Examples of internal graphics (in this case, two paintings by Raphael) are shown below. (The Corel link is for information of the source of the images.) Most of these images are found at the end of profiles in the various period art essays of the program.
(NOTE: Make sure your monitor is set for "thousands" of colors or higher; in the "256" mode the colors will be distorted.)
The program contains a total of 159 maps covering various developments in Western culture over the past four millennia. The Historical Maps Overview (accessed within the program by clicking on the MAPS icon within the Navigation Palette) provides both a detailed listing of these internal maps as well as links to several hundred historical maps at various sites on the internet. An example of an (internal) historical map is shown below.
See Navigation Palette discussion in the Navigation section above.
The Search feature is accessed by clicking on the SEARCH icon within the Navigation Palette on the top of each page of the program. This link will take you to a page where two search capabilities are discussed in detail: (1) the Culture® 4.0 Search Engine which can find any text string in the program, and (2) links to various internet search engines for those seeking more information out on the web.
The Help Feature icon is accessed by the ? icon in the Navigation Palette located on the top of each page of the program. To access the Help Feature just click the mouse on the Help icon and you will be linked to the list of topics shown below. These links will take you to the appropriate explanatory section of the Program Introduction.
HELP LIST -- click on the appropriate topic for more information
There are many different ways the user can explore Culture® 4.0. The methods of study noted below should prove valuable to the dedicated student of the program.
Each major era is divided into generations of contemporaries who made their major contributions within a clearly delineated period. By use of the CultureGrids® (which represent subperiods of specific eras) one can quickly see ALL of the important rulers, writers, painters, sculptors, architects, composers, philosophers & theologians and scientists who were working, creating and thinking together.
A good way to begin a study of a period is to read the Introductory Essay and capture the flavor of the age. Reading the Literature, Art, Music, Religion & Philosophy, and Science Essays will paint a fairly thorough picture of the cultural climate. Hundreds of names are linked to the historical outlines and the 141 period essays which provide a deeper understanding of the periods. (Note: Since the Middle Ages stack covers 1000 years, there are introductory essays for each of the six subperiods. The other historical periods contain only one set of introductory essays.)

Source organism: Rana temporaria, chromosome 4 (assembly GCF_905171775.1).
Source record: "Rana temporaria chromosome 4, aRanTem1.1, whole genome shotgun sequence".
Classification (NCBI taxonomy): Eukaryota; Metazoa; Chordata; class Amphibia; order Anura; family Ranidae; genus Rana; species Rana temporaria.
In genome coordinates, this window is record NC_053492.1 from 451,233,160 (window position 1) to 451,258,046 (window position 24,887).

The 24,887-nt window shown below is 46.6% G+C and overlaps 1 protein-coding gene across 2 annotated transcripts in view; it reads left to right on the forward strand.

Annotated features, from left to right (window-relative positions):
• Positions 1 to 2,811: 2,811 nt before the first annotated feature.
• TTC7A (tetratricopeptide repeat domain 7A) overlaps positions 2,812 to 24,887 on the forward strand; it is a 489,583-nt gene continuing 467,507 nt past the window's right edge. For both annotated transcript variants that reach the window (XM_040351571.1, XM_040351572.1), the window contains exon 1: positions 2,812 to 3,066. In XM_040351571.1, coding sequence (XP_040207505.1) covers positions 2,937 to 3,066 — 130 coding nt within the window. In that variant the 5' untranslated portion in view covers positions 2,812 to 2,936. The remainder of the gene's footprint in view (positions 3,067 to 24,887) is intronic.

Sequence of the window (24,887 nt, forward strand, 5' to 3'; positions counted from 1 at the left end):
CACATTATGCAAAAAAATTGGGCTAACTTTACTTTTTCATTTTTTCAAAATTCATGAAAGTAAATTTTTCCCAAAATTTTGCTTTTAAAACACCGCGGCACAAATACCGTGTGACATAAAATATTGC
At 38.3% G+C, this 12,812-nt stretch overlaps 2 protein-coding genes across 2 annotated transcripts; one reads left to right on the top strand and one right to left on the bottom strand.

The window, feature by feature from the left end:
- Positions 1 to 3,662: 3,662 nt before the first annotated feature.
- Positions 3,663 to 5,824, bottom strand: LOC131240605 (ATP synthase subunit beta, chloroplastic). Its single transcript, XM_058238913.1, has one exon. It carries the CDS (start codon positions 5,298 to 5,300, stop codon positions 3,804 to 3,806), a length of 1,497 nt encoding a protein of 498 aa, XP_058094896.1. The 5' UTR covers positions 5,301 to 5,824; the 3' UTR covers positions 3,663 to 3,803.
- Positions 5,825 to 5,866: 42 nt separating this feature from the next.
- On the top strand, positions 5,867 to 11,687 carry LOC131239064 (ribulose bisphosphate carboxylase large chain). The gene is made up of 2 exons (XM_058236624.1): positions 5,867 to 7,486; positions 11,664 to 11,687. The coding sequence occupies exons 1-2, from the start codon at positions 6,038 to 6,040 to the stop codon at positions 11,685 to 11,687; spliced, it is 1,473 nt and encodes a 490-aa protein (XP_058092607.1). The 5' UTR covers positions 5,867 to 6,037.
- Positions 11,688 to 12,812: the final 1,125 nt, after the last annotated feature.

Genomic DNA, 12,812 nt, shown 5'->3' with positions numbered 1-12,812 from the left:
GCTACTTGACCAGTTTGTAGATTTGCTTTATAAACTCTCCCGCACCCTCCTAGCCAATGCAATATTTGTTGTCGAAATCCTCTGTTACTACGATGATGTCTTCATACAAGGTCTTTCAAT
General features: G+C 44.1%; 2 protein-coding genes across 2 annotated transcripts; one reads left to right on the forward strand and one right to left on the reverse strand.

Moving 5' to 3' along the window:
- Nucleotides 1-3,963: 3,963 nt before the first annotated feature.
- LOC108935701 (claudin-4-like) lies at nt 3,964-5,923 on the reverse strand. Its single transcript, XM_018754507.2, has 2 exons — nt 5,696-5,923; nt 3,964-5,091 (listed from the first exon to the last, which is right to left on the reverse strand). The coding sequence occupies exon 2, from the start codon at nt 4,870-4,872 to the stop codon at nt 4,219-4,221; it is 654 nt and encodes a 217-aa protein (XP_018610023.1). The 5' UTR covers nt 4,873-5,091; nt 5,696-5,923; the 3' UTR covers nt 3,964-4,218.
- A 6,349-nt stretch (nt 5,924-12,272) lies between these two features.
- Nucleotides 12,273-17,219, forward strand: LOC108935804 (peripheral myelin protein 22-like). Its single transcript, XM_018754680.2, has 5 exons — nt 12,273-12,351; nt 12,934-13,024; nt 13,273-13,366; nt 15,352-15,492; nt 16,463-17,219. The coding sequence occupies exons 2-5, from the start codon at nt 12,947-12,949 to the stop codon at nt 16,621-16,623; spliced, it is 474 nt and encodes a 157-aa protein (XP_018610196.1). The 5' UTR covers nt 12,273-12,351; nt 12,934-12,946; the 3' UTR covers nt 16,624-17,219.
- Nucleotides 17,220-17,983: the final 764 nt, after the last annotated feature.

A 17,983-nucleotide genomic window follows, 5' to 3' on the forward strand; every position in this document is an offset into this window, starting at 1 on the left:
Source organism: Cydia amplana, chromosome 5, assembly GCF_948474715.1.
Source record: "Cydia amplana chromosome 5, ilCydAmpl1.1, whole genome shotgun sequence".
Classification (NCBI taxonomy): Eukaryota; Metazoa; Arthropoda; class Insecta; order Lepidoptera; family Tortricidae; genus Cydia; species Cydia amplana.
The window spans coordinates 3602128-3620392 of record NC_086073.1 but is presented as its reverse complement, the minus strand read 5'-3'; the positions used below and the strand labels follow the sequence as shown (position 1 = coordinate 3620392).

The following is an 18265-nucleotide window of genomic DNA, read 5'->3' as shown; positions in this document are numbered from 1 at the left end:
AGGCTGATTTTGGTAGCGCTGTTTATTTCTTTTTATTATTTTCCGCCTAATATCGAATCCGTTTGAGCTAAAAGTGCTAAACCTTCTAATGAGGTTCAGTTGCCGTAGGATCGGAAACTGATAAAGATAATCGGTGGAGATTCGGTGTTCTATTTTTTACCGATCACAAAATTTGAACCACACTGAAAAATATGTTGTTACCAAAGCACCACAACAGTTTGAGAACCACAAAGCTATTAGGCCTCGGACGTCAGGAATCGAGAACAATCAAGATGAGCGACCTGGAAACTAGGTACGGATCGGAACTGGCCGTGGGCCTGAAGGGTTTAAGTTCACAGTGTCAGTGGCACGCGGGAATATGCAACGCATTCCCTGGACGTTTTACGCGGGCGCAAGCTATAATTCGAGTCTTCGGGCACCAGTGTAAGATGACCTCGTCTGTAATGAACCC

GEOGRAPHICAL & INTER-DISCIPLINARY STUDY
In addition to date and discipline, each major era is also organized by country. By navigating the historical grids horizontally it is easy to find, for instance, ALL the important Italian late Renaissance popes, writers, artists and composers. Or, by navigating vertically, one can find ALL the important composers, or ALL the important writers by country, thus facilitating a glimpse of the movers and shapers of Western culture by their geographical location.
Many users enjoy browsing serendipitously through Culture® 4.0 by navigating via the thousands of internal text links and WWW links. Following these internal and external links as they arouse your curiosity is perhaps the best way to discover both the depth of the program and the innumerable resouces available on the internet. Your steps can easily be retraced by accessing the Return button in your web browser.
TOOLS FOR STUDY
A collection of various Tools for Study (shown below) have been provided to help the user creatively explore the program (see Tools for Study or click on the individual links below for more information).
GENERAL NOTE: HARDWARE AND SOFTWARE REQUIREMENTS
1) PROGRAM CRASHES OR LOCKS UP
2) THE COLORS OF THE ART GRAPHICS SEEM DISTORTED.
3) THE SEARCH ENGINE WILL NOT WORK AT ALL
4) THE SEARCH ENGINE SAYS PLEASE GIVE JAVA THE PRIVILEGES IT NEEDS
5) I AM USING NETSCAPE ON THE MAC, AND THE SEARCH ENGINE WON'T WORK
FOR OTHER TROUBLESHOOTING NEEDS, CONTACT CULTURAL RESOURCES, INC.